REF NO : B76556

Maison Beurdeley

A Fine Pair of Louis XVI Style Gilt and Patinated Bronze Four-Light Wall-Appliques

France, Circa 1880


A Fine Pair of Louis XVI Style Gilt and Patinated Bronze Four-Light Wall-Appliques By Emmanuel-Alfred (dit Alfred II) Beurdeley, Paris. Each modelled...


Height: 63 cm (25 in)
Width: 42 cm (17 in)
Depth: 20 cm (8 in)
REF NO : B76556


A Fine Pair of Louis XVI Style Gilt and Patinated Bronze Four-Light Wall-Appliques
By Emmanuel-Alfred (dit Alfred II) Beurdeley, Paris.

Each modelled with a bare-breaded classical robed figure flanked by two pairs of scrolling branches. The figure standing on a bracket against vine-wrapped thyrsus with foliate trails below.

Stamped to the reverse ‘BY’

France, Circa 1880.

A pair of wall-lights of this model are recorded in situ in an old photograph of the petit salon of the Beurdeley residence at rue de Clichy in Paris. A pair are also recorded in the first Beurdeley sale in 6-9 May 1895, lot 162 described as ‘Paire d’appliques de style Louis XVI, en bronze doré il quatre bras porte-lumières avec rinceaux lt têtes d’aigle soutenus par des statuettes de femme en bronze p.itiné adossées contre un thyrse et placées sur des culs-de-lampe que terminent des grappes de raisin’.

These beautifully detailed wall-appliques are designed in the Louis XVI goût Grec style and are a variation, with four-branches as opposed to two, of a pair formerly in the Demidoff collection at San Donato, sold at auction in 1880 and now at the Detroit Institute of Arts (as illustrated in H. Ottomeyer, P. Pröschel et al, Vergoldete Bronzen, Munich, 1986, vol. I, p. 291, fig. 4.16.12). The figures of caryatids draped in the antique style are inspired by the one adorning a pair of candelabras attributed to the bronzer François Rémond (1747-1812).


Circa 1880




Gilt & Patinated Bronze


Stamped to the reverse ‘BY’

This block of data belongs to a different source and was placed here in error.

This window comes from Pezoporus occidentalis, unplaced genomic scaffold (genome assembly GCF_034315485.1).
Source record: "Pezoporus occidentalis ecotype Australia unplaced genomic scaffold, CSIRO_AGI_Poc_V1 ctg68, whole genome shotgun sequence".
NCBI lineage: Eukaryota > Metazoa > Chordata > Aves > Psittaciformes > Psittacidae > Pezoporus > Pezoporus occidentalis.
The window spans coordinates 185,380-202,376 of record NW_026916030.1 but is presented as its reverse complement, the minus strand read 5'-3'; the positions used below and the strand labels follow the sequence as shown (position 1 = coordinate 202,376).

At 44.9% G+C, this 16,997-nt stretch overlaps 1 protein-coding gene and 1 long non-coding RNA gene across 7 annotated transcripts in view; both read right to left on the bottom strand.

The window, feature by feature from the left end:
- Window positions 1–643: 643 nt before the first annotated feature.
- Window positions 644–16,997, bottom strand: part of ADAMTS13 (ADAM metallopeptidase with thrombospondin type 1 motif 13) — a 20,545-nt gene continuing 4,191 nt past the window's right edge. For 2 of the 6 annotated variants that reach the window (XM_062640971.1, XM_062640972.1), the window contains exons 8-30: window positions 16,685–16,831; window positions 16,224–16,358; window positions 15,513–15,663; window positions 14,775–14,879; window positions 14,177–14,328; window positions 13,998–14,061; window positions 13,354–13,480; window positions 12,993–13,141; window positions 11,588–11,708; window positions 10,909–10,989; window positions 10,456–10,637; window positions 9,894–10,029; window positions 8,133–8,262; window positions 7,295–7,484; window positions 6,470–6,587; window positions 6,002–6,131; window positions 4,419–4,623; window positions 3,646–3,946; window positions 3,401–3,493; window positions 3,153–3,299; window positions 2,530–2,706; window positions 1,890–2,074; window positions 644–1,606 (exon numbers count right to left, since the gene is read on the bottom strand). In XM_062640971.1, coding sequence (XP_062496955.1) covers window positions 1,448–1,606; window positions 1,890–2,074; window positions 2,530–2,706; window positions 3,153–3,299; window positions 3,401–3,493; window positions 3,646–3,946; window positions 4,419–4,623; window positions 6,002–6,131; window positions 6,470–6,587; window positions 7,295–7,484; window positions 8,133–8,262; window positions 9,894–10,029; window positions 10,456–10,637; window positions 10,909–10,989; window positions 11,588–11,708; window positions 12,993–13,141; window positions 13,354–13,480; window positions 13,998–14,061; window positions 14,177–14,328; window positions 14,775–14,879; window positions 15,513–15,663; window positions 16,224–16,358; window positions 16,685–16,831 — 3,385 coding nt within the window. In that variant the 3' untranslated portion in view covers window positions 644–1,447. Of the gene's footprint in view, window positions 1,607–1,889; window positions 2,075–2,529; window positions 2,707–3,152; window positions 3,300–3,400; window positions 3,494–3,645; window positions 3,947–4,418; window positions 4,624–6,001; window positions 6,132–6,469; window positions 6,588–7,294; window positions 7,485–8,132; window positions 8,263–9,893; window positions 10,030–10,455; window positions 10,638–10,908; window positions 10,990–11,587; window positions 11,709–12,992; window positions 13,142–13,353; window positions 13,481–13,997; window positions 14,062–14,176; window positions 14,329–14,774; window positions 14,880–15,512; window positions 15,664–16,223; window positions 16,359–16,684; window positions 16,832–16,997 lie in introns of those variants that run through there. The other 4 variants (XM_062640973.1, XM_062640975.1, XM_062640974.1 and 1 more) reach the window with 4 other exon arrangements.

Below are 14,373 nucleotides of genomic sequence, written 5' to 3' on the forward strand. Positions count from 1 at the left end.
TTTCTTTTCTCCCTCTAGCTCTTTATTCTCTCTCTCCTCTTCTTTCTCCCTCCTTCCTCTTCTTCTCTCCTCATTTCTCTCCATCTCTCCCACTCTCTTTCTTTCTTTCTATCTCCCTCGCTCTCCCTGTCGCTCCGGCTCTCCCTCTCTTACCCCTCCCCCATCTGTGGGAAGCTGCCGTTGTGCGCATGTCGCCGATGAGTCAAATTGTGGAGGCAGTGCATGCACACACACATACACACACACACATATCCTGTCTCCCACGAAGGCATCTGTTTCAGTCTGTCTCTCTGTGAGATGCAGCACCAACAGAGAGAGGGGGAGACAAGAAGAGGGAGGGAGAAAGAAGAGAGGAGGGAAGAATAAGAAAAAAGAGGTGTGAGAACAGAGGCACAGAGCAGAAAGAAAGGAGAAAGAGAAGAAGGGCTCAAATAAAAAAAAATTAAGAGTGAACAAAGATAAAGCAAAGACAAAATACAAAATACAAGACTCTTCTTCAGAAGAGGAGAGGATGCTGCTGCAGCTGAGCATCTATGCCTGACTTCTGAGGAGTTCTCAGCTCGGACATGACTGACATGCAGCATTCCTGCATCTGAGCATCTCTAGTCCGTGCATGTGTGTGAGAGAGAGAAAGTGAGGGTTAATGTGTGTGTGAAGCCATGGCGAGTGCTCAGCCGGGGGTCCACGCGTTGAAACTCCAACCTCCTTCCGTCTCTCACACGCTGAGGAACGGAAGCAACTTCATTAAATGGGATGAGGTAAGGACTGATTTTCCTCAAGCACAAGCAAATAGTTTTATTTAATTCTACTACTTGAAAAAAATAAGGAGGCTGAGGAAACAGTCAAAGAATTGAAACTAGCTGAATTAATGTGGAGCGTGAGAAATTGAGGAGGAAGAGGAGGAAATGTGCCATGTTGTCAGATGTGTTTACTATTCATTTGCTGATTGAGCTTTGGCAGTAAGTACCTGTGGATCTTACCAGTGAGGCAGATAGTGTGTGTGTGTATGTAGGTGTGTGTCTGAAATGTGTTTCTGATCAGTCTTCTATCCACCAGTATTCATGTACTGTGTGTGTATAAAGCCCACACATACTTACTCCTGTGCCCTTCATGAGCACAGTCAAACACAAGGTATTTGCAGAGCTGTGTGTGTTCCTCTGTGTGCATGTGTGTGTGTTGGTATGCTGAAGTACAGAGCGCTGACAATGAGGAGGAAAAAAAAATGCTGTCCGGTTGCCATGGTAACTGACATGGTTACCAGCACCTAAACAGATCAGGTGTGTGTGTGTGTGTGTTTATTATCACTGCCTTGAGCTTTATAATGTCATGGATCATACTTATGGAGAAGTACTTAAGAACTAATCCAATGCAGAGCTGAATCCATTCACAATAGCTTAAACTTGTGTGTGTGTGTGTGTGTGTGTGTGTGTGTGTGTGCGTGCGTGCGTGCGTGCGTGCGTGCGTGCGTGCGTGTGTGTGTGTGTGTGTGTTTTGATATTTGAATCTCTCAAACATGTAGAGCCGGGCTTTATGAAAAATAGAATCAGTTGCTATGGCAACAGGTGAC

Maison Beurdeley
Portrait of Emmanuel-Alfred (dit Alfred II) Beurdeley (1847-1919)

Emmanuel-Alfred (dit Alfred II) Beurdeley (1847-1919)

The Beurdeley family were a flourishing dynasty of three generations of fine quality cabinetmakers working from 1818 to 1895. The firm was particularly well known for its exceptional metalwork, most commonly basing their designs on important eighteenth century examples. Their mercurial gilding and hand chasing are often of such a high standard that it is difficult to distinguish them from late eighteenth century work.

The founder of the dynasty Jean Beurdeley (1772-1853) was a Burgundian craftsman conscripted into the Napoleonic army. After hostilities ended in 1815 he settled in Paris opening a shop for curiosités and working as a latter day marchand mercier. Initially based on the rue Saint-Honoré, in 1840 Beurdeley moved to the famous Hanover Pavilion situated on the corner of rue Louis-Legrand and boulevard des Italiens, and the business was run by his only surviving son, Louis-Auguste-Alfred (1808-1882). This successful business, which had numerous official commissions including in 1853 the marriage coffer for the Empress Eugénie, was continued by Louis’ son, Alfred-Emmanuel-Louis (1847-1919).

The business continued in its traditional style with very few variations until 1895. Alfred, along with the most famous artists of the period, took part in the 1878 Paris Exposition Universelle where he won the gold medal. Following on from this glory, he went on to open a shop in New York.

His participation in the 1883 Amsterdam Universal Exhibition drew even further attention to his work, and possibly as a result he was awarded the Ordre National de la Légion d’Honneur, France’s highest official mark of recognition.

The incredible quality of each generation’s work ranked the firm of Beurdeley as pre-eminent amongst Parisian makers of meubles de luxe.

Ledoux – Lebard, Denise. Les Ébénistes du XIXe siècle, Les Editions de L’Amateur, (Paris), 1984; pp. 75-82.

Mestdagh, Camille & Lécoules, Pierre. L’Ameublement d’Art Français, 1850-1900, Les Editions de L’Amateur, (Paris), 2010; pp.262-276.

Meyer, Jonathan. Great Exhibitions – London, New York, Paris, Philadelphia, 1851-1900, Antique Collectors’ Club, (Woodbridge, UK), 1984 ; pps. 175, 247, 269, 270, 290, 298.


Collection Pierre Lecoules, Paris.


This pair are illustrated in C. Mestdagh, L’Ameublement d’art français 1850-1900, Les éditions de l’Amateur, Paris, 2010, p. 263 (fig. 308).

Shipping & Handling
Due to the individual nature of shipping our items, shipping will be arranged after purchase.